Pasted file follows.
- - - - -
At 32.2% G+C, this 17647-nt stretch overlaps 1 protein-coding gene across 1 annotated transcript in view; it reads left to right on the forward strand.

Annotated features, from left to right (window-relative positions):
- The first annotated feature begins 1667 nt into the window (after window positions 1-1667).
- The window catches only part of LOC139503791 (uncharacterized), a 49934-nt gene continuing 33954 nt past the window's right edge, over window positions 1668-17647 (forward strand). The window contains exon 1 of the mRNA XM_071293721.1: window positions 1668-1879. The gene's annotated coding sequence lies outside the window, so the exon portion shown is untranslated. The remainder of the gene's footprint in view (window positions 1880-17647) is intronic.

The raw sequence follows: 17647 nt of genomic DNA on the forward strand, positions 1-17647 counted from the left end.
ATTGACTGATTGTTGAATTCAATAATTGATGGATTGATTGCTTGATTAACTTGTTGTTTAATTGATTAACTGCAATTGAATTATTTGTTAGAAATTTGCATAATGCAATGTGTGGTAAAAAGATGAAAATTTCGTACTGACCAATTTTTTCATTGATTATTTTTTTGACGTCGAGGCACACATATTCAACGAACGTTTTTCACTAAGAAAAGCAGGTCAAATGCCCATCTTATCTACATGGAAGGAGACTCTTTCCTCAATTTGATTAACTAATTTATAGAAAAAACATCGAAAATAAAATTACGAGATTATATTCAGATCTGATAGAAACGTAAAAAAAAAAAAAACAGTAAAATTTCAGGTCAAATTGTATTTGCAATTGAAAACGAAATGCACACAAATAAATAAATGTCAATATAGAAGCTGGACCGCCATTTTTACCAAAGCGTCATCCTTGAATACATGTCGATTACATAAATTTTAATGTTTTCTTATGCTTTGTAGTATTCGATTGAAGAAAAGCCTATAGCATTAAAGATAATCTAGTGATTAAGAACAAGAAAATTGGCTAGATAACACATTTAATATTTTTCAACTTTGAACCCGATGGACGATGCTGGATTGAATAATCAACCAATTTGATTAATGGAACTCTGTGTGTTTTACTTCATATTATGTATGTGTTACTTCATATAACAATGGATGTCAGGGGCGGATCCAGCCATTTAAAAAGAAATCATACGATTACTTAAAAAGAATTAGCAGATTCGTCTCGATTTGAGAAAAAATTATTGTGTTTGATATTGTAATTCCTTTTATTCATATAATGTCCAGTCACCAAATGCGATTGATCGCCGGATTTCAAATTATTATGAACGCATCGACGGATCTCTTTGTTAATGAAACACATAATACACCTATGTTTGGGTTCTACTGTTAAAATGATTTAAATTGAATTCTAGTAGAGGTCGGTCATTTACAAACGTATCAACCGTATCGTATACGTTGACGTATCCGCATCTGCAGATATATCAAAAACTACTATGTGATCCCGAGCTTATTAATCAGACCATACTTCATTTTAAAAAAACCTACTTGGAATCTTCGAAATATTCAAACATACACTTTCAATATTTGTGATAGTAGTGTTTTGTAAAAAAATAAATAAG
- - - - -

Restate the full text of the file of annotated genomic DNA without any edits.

At 32.2% G+C, this 17647-nt stretch overlaps 1 protein-coding gene across 1 annotated transcript in view; it reads left to right on the forward strand.

Annotated features, from left to right (window-relative positions):
- The first annotated feature begins 1667 nt into the window (after window positions 1-1667).
- The window catches only part of LOC139503791 (uncharacterized), a 49934-nt gene continuing 33954 nt past the window's right edge, over window positions 1668-17647 (forward strand). The window contains exon 1 of the mRNA XM_071293721.1: window positions 1668-1879. The gene's annotated coding sequence lies outside the window, so the exon portion shown is untranslated. The remainder of the gene's footprint in view (window positions 1880-17647) is intronic.

The raw sequence follows: 17647 nt of genomic DNA on the forward strand, positions 1-17647 counted from the left end.
ATTGACTGATTGTTGAATTCAATAATTGATGGATTGATTGCTTGATTAACTTGTTGTTTAATTGATTAACTGCAATTGAATTATTTGTTAGAAATTTGCATAATGCAATGTGTGGTAAAAAGATGAAAATTTCGTACTGACCAATTTTTTCATTGATTATTTTTTTGACGTCGAGGCACACATATTCAACGAACGTTTTTCACTAAGAAAAGCAGGTCAAATGCCCATCTTATCTACATGGAAGGAGACTCTTTCCTCAATTTGATTAACTAATTTATAGAAAAAACATCGAAAATAAAATTACGAGATTATATTCAGATCTGATAGAAACGTAAAAAAAAAAAAAACAGTAAAATTTCAGGTCAAATTGTATTTGCAATTGAAAACGAAATGCACACAAATAAATAAATGTCAATATAGAAGCTGGACCGCCATTTTTACCAAAGCGTCATCCTTGAATACATGTCGATTACATAAATTTTAATGTTTTCTTATGCTTTGTAGTATTCGATTGAAGAAAAGCCTATAGCATTAAAGATAATCTAGTGATTAAGAACAAGAAAATTGGCTAGATAACACATTTAATATTTTTCAACTTTGAACCCGATGGACGATGCTGGATTGAATAATCAACCAATTTGATTAATGGAACTCTGTGTGTTTTACTTCATATTATGTATGTGTTACTTCATATAACAATGGATGTCAGGGGCGGATCCAGCCATTTAAAAAGAAATCATACGATTACTTAAAAAGAATTAGCAGATTCGTCTCGATTTGAGAAAAAATTATTGTGTTTGATATTGTAATTCCTTTTATTCATATAATGTCCAGTCACCAAATGCGATTGATCGCCGGATTTCAAATTATTATGAACGCATCGACGGATCTCTTTGTTAATGAAACACATAATACACCTATGTTTGGGTTCTACTGTTAAAATGATTTAAATTGAATTCTAGTAGAGGTCGGTCATTTACAAACGTATCAACCGTATCGTATACGTTGACGTATCCGCATCTGCAGATATATCAAAAACTACTATGTGATCCCGAGCTTATTAATCAGACCATACTTCATTTTAAAAAAACCTACTTGGAATCTTCGAAATATTCAAACATACACTTTCAATATTTGTGATAGTAGTGTTTTGTAAAAAAATAAATAAG